The practice of the medicine men is accepted as holy, healthy and cure. The medicine man may pray for the gods on behalf of the people; he acts as a village doctor, he acts as a prophet who can see the future. Both Anyika and Agwoturumbe see the death of Ekwueme. Both are afraid of the Sea King who legally own the Sea goddess Ihuoma who chose to be human. Hence, the medicine man is as ubiquitous as the needs of the people.

Basic to all his works is the concept of life as an ongoing struggle. There is a rather ironic contradiction between Amadi’s philosophy about man’s insignificance and ultimate impotence in the hands of the gods, and the fact that his characters struggle to the very end, irrespective of obstacles and threats even from the gods, as demonstrated in The Concubine Although Amadi never specifies that the characters in the novel are Igbo (or Ibo), they are supposed by critics to belong to Igbo society. The Igbos reside primarily in southeastern Nigeria. Amadi’s fictional term for them is “Erekwi”; a little shuffling of the letters produces “Ikwere,” the ethnic group to which Amadi himself belongs. The Ikwere speak a distinct language within the Igbo language cluster, and they are a riverine people, which helps explain the appearance in their pantheon of a sea-king deity, who enters into the plot of The Concubine.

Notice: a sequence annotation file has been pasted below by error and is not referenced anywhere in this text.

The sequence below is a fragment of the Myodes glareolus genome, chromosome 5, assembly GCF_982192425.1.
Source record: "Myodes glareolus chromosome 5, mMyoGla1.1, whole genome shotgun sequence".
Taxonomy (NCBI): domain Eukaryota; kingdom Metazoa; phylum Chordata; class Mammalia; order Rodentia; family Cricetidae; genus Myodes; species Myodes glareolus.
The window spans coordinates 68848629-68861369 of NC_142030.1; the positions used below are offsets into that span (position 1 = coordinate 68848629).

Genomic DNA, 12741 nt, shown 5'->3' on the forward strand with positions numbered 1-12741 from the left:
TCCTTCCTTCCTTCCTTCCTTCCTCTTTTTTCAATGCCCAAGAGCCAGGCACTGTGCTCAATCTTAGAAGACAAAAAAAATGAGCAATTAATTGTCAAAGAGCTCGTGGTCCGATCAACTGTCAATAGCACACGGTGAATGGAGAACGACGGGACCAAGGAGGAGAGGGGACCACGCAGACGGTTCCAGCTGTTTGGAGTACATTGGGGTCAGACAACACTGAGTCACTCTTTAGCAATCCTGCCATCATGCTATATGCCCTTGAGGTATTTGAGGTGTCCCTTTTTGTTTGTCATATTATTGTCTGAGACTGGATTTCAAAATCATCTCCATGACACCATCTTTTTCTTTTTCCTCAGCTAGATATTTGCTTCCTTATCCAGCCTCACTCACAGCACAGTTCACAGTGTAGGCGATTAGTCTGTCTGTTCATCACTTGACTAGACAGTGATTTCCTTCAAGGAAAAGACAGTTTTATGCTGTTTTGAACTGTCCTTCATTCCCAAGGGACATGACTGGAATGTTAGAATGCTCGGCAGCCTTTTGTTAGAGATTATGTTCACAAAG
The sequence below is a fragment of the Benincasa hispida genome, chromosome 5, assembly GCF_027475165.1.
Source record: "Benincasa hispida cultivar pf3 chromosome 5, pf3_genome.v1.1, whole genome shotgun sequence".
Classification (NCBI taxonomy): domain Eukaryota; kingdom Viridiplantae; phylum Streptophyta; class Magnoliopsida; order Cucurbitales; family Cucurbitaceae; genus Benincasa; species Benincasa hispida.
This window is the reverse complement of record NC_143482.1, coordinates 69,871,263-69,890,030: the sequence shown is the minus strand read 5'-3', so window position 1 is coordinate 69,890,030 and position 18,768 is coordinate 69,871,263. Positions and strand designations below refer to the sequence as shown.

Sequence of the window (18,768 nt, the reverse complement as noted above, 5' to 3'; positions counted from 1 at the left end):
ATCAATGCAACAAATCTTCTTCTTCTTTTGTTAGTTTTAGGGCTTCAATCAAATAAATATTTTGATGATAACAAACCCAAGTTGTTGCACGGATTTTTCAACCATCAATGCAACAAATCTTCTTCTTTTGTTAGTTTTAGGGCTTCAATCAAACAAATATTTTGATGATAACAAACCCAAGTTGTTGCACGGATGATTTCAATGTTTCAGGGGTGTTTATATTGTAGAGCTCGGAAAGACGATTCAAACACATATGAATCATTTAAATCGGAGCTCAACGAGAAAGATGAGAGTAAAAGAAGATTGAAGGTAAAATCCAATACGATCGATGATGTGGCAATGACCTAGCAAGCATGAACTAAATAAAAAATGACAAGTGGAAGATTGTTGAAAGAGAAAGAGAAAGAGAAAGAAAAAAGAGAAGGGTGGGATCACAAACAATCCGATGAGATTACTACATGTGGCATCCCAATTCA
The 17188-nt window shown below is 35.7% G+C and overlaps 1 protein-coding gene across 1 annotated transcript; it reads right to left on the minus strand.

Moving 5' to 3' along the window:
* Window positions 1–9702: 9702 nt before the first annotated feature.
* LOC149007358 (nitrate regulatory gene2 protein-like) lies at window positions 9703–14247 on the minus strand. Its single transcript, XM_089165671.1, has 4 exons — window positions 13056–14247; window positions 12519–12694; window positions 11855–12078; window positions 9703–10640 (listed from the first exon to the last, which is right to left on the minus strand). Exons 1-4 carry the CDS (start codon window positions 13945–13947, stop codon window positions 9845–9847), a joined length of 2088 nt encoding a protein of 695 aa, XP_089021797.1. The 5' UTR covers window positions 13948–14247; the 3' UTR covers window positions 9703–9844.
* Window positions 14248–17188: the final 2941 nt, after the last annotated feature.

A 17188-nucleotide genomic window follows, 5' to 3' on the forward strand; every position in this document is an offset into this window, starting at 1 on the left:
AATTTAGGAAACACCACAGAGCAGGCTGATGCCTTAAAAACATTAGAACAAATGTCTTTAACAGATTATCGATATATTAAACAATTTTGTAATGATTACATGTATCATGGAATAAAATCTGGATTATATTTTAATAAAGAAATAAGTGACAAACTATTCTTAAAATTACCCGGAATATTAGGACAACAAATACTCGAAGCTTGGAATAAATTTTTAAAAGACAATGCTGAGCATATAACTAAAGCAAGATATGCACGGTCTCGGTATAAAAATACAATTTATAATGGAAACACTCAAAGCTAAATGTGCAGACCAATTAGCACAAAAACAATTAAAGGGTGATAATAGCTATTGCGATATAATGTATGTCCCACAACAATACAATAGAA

The traditional Igbo lived in small self-governing villages, each comprised of kin who traced their origins to a mutual ancestor. They did not base their society on a centralized government or supreme political authority, such as a king or chief. Rather the Igbo vested power in the people themselves or in a council of elders. These elders, drawing on the wisdom of the ancestors, settled land disputes and other fractious or crucial matters. There were public forums, too, at which the poor, the rich, and the young, as well as the old could voice opinions before decisions affecting the whole village were made.

In the novel the village of Omokachi corresponds closely to this model. It has no single leader; instead the villagers themselves govern their community, giving particular weight to the judgment of the elders. At one point, the protagonist Ihuoma reminds her greedy neighbor Madume that a land dispute between him and her late husband, Emenike, has been decided in Emenike’s favor by the village elders. At another juncture, the domestic disputes of the unhappily married Ekwueme and Ahurole are arbitrated by the elders of Omokachi and of Ahurole’s home village, Omigwe. The proverb if one attempts to run in front of one’s chi, the person would run himself to death alludes to the power of destiny; in order to succeed, one’s objectives for oneself must be aligned with those of one’s own chi. Other proverbs allude to free will, and taken together the two types of proverbs (on destiny and on free will) reflect the duality in Igbo thought. The belief was that everyone had hidden powers, supplied by his or her chi. A person had only to make use of these powers to score achievements in life. In other words, one can affect one’s own destiny, or, as a proverb says, “if a man wills, his personal chi wills also.”